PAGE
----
• La Guaira & Caracas Railway Company Limited of Venezuela: Samuel Watkinson of Shelf Hall was a director [1908, 1935, 1939]. Alfred Watkinson was a director in place of Samuel [1939]

    In August 1939, the La Guaira & Caracas Railway was having difficulties and sought to extend a moratorium on payments of interest on its 5% Debentures for a period of 3 years through to 1st September 1942.

    The Company was still in existence in 1949

  • The Puerto Cabello & Valencia Railway Company Limited of Venezuela: Registered in 1895. Samuel Watkinson of Shelf Hall was a director [1935, 1939] Alfred Watkinson was a director in place of Samuel [1939]

This & associated entries use material contributed by Alan Longbottom

South RidingRef 1-1269
The Vikings divided historic county of Yorkshire into three ridings:

There was no South Riding.

In 1936, the novel South Riding by Winifred Holtby was published.

In 1974, the West Riding was reorganised into West Yorkshire and South Yorkshire

SovereignRef 1-S62
Unit of currency before decimalisation equivalent to £1 = 20 shillings. Henry VII made a radical change to the monetary system by introducing the sovereign (1489), a pound coin, and double sovereign (1485) and treble sovereigns (1485) were struck but probably not for general use. Henry VIII introduced a half sovereign worth 10/- in 1544. Edward VI issued a fine sovereign coin worth 30/- in 1550. The sovereign was discontinued in the 17th century, and reappeared on 5th July 1817. The coin fell into disuse in 1917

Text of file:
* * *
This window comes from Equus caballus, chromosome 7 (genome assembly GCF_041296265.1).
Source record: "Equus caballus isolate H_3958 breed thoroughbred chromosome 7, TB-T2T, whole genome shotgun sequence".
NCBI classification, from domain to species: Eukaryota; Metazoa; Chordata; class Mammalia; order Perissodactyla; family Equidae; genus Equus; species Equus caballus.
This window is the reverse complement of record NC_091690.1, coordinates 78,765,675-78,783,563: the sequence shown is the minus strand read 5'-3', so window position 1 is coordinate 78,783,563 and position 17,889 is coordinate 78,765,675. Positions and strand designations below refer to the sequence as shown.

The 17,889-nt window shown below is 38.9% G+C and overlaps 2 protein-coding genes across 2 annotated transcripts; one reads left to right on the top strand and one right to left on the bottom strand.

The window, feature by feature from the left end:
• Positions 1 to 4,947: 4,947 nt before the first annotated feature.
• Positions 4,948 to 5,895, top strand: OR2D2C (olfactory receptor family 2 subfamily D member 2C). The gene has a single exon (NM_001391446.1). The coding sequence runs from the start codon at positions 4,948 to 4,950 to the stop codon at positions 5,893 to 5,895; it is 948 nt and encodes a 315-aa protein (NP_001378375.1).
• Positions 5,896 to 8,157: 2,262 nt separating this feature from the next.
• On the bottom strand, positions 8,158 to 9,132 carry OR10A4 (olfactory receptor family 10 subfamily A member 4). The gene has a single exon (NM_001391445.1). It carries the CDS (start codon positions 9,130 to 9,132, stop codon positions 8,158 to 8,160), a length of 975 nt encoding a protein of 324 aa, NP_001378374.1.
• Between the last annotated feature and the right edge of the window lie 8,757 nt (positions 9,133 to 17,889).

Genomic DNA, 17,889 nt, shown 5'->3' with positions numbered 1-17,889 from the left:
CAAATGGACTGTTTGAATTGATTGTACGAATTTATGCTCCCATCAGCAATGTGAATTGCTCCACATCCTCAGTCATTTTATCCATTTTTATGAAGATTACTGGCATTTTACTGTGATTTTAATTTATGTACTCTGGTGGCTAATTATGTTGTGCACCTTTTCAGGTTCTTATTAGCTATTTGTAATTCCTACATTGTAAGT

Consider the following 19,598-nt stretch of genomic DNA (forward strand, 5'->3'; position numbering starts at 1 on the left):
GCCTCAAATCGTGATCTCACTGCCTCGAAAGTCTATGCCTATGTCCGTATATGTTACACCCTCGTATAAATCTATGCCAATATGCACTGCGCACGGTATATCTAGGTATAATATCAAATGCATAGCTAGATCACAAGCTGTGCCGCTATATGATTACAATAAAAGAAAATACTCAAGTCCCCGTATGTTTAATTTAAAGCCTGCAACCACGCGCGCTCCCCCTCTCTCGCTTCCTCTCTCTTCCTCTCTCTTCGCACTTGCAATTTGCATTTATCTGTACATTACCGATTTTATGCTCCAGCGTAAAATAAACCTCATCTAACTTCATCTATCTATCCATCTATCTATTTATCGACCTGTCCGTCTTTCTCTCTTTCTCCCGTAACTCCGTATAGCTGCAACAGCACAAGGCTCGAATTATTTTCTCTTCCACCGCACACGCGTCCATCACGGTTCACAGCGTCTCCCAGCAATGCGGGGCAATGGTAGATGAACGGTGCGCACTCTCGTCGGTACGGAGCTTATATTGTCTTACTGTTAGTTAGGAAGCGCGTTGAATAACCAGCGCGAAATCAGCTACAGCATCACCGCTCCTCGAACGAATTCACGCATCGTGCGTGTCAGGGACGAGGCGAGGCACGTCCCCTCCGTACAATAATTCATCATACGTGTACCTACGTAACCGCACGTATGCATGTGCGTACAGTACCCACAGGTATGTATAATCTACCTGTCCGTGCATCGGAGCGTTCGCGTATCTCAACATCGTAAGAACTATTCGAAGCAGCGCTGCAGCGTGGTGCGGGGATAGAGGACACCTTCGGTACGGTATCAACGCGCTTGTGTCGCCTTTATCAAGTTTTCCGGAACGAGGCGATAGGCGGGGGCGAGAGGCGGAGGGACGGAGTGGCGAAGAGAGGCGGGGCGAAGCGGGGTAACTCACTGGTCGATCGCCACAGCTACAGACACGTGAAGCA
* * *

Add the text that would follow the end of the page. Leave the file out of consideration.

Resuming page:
Spa SundayRef 1-1232
Aka Spaw Sunday. The first Sunday in May when people visited local spas and wells, such as Hudsonites, Jerusalem Farm, Praying Hole, Simm Carr, Shibden and Cragg Vale Spa.

The waters were flavoured with liquorice to make them more palatable

SpanishRef 1-2282
Aka Black Spanish. A sweet made from liquorice.

It was made into a drink – Spanish water – which was drunk on Spanish Sunday

Spanish ArmadaRef 1-2354
Following the disagreement between Henry VII and the Church of Rome, Catholic France and Spain were encouraged to attack England.

The Armada was the Catholic invasion fleet of 130 ships – galleons, merchant ships, and cargo ships – which set sail from Lisbon on 19th May 1588 in an attempt by King Philip II of Spain to invade England

Spanish Civil WarRef 1-475
[1936-1939] The conflict began when a group of generals of the Spanish Army staged a coup to overthrow the Second Spanish Republican government. It ended with the establishment of General Franco's dictatorship

Many people from all parts of Europe – known as the International Brigade – joined the Republicans to fight against fascism.

See Ralph Fox and William Holt

Spanish dollarRef 1-2979
A Spanish coin which replaced the moidore as currency in England at the end of the 18th century.

The coin bore the head of the Spanish king, and this was over-stamped with the head of the English king, giving rise to a popular rhyme:

The Bank to make their Spanish dollars pass
stamped the head of a fool on the head of an ass
See Foreign coins

Spanish FluRef 1-1114
Although it was first reported in Kansas, USA in March 1918, the Influenza Pandemic of 1918 was known as Spanish Flu because it was first publicised in Spain, a neutral country during World War I.

Spar shopRef 1-S43
A souvenir shop. So-called because they often sold spar – minerals – which had been fashioned into ornaments

SparvyRef 1-S33
A bed canopy

SpawRef 1-371
An alternative spelling – and pronunciation – of the word spa

Speaker of the House of CommonsRef 1-1932
The presiding officer of the House of Commons.

J. H. Whitley held the post [1921-1928]

Special BastardRef 1-382